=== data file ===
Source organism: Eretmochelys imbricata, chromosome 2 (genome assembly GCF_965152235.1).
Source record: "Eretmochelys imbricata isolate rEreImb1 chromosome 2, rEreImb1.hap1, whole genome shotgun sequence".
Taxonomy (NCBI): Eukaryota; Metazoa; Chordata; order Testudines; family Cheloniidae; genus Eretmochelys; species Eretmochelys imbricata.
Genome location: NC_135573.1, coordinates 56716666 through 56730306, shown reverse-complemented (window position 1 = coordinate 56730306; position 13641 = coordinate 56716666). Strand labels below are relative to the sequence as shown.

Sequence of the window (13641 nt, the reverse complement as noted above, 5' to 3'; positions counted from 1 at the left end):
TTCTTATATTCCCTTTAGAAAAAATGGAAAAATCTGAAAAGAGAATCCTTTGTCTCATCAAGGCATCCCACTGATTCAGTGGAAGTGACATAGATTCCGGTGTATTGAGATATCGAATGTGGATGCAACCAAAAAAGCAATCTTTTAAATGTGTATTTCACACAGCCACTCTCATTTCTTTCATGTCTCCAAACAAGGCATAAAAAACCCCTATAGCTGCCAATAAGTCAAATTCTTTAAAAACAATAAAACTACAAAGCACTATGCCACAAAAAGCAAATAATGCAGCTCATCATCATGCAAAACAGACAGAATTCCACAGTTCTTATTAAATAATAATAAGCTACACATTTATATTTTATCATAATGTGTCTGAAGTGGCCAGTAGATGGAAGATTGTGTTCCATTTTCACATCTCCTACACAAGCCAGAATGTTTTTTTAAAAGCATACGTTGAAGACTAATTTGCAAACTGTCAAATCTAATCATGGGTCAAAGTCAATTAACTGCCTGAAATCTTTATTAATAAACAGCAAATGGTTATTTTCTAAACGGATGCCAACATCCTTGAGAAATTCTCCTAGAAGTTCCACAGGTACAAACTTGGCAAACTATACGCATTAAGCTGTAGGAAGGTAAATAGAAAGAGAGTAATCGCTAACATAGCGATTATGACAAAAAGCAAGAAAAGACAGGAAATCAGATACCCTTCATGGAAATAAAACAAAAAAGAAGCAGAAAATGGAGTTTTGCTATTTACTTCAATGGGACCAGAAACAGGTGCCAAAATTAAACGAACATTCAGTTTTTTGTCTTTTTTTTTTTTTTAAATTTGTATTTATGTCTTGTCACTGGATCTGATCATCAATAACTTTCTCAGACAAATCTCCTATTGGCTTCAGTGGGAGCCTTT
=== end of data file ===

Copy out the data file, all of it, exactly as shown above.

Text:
Source organism: Eretmochelys imbricata, chromosome 2 (genome assembly GCF_965152235.1).
Source record: "Eretmochelys imbricata isolate rEreImb1 chromosome 2, rEreImb1.hap1, whole genome shotgun sequence".
Taxonomy (NCBI): Eukaryota; Metazoa; Chordata; order Testudines; family Cheloniidae; genus Eretmochelys; species Eretmochelys imbricata.
Genome location: NC_135573.1, coordinates 56716666 through 56730306, shown reverse-complemented (window position 1 = coordinate 56730306; position 13641 = coordinate 56716666). Strand labels below are relative to the sequence as shown.

Sequence of the window (13641 nt, the reverse complement as noted above, 5' to 3'; positions counted from 1 at the left end):
TTCTTATATTCCCTTTAGAAAAAATGGAAAAATCTGAAAAGAGAATCCTTTGTCTCATCAAGGCATCCCACTGATTCAGTGGAAGTGACATAGATTCCGGTGTATTGAGATATCGAATGTGGATGCAACCAAAAAAGCAATCTTTTAAATGTGTATTTCACACAGCCACTCTCATTTCTTTCATGTCTCCAAACAAGGCATAAAAAACCCCTATAGCTGCCAATAAGTCAAATTCTTTAAAAACAATAAAACTACAAAGCACTATGCCACAAAAAGCAAATAATGCAGCTCATCATCATGCAAAACAGACAGAATTCCACAGTTCTTATTAAATAATAATAAGCTACACATTTATATTTTATCATAATGTGTCTGAAGTGGCCAGTAGATGGAAGATTGTGTTCCATTTTCACATCTCCTACACAAGCCAGAATGTTTTTTTAAAAGCATACGTTGAAGACTAATTTGCAAACTGTCAAATCTAATCATGGGTCAAAGTCAATTAACTGCCTGAAATCTTTATTAATAAACAGCAAATGGTTATTTTCTAAACGGATGCCAACATCCTTGAGAAATTCTCCTAGAAGTTCCACAGGTACAAACTTGGCAAACTATACGCATTAAGCTGTAGGAAGGTAAATAGAAAGAGAGTAATCGCTAACATAGCGATTATGACAAAAAGCAAGAAAAGACAGGAAATCAGATACCCTTCATGGAAATAAAACAAAAAAGAAGCAGAAAATGGAGTTTTGCTATTTACTTCAATGGGACCAGAAACAGGTGCCAAAATTAAACGAACATTCAGTTTTTTGTCTTTTTTTTTTTTTTAAATTTGTATTTATGTCTTGTCACTGGATCTGATCATCAATAACTTTCTCAGACAAATCTCCTATTGGCTTCAGTGGGAGCCTTT